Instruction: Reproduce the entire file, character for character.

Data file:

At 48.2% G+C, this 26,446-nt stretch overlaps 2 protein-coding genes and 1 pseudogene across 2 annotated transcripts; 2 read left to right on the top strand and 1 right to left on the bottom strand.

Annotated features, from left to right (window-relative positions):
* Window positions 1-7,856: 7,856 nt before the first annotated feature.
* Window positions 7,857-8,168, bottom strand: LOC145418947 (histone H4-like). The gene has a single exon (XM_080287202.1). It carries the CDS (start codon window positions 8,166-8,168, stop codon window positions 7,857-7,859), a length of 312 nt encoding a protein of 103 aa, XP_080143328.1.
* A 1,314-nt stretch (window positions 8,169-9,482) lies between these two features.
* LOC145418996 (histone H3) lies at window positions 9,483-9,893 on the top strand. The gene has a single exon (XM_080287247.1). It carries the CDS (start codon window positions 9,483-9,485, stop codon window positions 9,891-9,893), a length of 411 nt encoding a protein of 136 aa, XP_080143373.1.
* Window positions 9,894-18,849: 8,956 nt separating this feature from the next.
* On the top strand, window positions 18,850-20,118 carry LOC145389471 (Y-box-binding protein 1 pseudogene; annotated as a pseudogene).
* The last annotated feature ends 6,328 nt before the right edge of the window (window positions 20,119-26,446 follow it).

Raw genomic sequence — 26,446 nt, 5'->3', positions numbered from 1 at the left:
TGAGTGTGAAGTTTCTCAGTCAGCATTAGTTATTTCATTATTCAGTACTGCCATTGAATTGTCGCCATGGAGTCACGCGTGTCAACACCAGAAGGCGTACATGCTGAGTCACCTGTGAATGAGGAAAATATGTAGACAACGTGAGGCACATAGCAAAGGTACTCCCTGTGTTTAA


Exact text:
At 48.2% G+C, this 26,446-nt stretch overlaps 2 protein-coding genes and 1 pseudogene across 2 annotated transcripts; 2 read left to right on the top strand and 1 right to left on the bottom strand.

Annotated features, from left to right (window-relative positions):
* Window positions 1-7,856: 7,856 nt before the first annotated feature.
* Window positions 7,857-8,168, bottom strand: LOC145418947 (histone H4-like). The gene has a single exon (XM_080287202.1). It carries the CDS (start codon window positions 8,166-8,168, stop codon window positions 7,857-7,859), a length of 312 nt encoding a protein of 103 aa, XP_080143328.1.
* A 1,314-nt stretch (window positions 8,169-9,482) lies between these two features.
* LOC145418996 (histone H3) lies at window positions 9,483-9,893 on the top strand. The gene has a single exon (XM_080287247.1). It carries the CDS (start codon window positions 9,483-9,485, stop codon window positions 9,891-9,893), a length of 411 nt encoding a protein of 136 aa, XP_080143373.1.
* Window positions 9,894-18,849: 8,956 nt separating this feature from the next.
* On the top strand, window positions 18,850-20,118 carry LOC145389471 (Y-box-binding protein 1 pseudogene; annotated as a pseudogene).
* The last annotated feature ends 6,328 nt before the right edge of the window (window positions 20,119-26,446 follow it).

Raw genomic sequence — 26,446 nt, 5'->3', positions numbered from 1 at the left:
TGAGTGTGAAGTTTCTCAGTCAGCATTAGTTATTTCATTATTCAGTACTGCCATTGAATTGTCGCCATGGAGTCACGCGTGTCAACACCAGAAGGCGTACATGCTGAGTCACCTGTGAATGAGGAAAATATGTAGACAACGTGAGGCACATAGCAAAGGTACTCCCTGTGTTTAA